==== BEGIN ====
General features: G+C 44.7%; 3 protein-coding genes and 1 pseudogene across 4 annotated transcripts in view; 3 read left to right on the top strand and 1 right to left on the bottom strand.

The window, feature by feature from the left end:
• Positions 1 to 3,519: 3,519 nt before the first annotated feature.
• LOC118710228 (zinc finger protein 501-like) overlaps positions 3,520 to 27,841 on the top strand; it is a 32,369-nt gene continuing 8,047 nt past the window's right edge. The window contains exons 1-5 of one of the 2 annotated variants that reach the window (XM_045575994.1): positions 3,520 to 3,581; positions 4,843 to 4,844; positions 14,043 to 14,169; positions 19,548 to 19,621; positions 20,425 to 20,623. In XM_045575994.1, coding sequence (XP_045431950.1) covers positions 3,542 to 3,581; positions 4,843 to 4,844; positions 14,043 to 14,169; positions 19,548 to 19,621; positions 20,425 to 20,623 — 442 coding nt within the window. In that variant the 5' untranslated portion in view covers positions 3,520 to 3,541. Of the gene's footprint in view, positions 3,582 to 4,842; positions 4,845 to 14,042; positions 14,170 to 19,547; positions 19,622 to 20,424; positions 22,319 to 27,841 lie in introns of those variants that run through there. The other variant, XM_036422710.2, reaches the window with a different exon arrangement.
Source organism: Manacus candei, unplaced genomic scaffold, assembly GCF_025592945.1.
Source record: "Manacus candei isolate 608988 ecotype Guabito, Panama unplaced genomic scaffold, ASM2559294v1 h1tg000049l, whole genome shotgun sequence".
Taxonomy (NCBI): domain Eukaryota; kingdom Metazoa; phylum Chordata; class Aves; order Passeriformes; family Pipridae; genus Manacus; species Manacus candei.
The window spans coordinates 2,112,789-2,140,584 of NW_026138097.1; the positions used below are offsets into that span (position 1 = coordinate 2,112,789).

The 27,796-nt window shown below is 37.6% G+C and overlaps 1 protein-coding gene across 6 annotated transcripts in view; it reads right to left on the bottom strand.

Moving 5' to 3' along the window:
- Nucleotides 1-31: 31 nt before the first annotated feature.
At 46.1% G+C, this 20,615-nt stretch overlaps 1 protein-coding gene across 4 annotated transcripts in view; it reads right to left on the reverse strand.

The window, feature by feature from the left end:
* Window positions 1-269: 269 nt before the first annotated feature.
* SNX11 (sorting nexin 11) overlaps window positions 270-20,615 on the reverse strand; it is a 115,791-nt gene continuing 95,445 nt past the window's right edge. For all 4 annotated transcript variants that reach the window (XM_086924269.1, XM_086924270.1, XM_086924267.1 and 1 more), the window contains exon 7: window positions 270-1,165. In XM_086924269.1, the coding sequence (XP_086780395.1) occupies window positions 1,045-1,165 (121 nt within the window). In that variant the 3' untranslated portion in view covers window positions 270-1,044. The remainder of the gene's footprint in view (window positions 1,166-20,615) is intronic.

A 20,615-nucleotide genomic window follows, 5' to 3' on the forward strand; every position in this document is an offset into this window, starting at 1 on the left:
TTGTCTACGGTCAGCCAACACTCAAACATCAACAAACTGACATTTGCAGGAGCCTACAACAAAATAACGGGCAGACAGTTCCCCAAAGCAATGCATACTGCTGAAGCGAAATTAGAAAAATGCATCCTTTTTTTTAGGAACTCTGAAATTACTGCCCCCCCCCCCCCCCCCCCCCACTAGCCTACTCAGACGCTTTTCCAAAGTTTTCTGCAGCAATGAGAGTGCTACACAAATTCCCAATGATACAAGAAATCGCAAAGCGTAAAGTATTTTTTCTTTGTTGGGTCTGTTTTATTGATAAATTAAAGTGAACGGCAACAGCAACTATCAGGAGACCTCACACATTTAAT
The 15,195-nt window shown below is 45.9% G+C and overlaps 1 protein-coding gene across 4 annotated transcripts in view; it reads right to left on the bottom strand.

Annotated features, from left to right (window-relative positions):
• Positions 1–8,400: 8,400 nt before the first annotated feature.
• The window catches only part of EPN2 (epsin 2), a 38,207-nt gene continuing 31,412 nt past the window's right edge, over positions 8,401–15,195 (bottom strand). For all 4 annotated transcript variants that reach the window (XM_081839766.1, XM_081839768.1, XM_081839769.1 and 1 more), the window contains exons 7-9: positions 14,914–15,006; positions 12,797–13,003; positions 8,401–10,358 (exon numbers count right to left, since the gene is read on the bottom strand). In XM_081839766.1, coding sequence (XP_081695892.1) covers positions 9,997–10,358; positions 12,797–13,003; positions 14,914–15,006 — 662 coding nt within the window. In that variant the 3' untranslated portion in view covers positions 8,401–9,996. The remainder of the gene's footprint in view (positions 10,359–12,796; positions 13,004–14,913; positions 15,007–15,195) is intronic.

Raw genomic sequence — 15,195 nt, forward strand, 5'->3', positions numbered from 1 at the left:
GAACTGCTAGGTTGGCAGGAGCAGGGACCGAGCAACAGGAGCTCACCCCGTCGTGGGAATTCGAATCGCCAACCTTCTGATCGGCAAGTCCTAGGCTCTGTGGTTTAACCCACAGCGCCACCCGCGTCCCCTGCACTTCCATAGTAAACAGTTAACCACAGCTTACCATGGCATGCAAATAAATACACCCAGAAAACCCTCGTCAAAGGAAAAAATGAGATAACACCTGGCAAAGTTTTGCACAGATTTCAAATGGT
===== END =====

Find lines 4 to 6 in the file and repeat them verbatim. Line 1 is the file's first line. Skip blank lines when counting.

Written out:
• LOC118710228 (zinc finger protein 501-like) overlaps positions 3,520 to 27,841 on the top strand; it is a 32,369-nt gene continuing 8,047 nt past the window's right edge. The window contains exons 1-5 of one of the 2 annotated variants that reach the window (XM_045575994.1): positions 3,520 to 3,581; positions 4,843 to 4,844; positions 14,043 to 14,169; positions 19,548 to 19,621; positions 20,425 to 20,623. In XM_045575994.1, coding sequence (XP_045431950.1) covers positions 3,542 to 3,581; positions 4,843 to 4,844; positions 14,043 to 14,169; positions 19,548 to 19,621; positions 20,425 to 20,623 — 442 coding nt within the window. In that variant the 5' untranslated portion in view covers positions 3,520 to 3,541. Of the gene's footprint in view, positions 3,582 to 4,842; positions 4,845 to 14,042; positions 14,170 to 19,547; positions 19,622 to 20,424; positions 22,319 to 27,841 lie in introns of those variants that run through there. The other variant, XM_036422710.2, reaches the window with a different exon arrangement.
Source organism: Manacus candei, unplaced genomic scaffold, assembly GCF_025592945.1.
Source record: "Manacus candei isolate 608988 ecotype Guabito, Panama unplaced genomic scaffold, ASM2559294v1 h1tg000049l, whole genome shotgun sequence".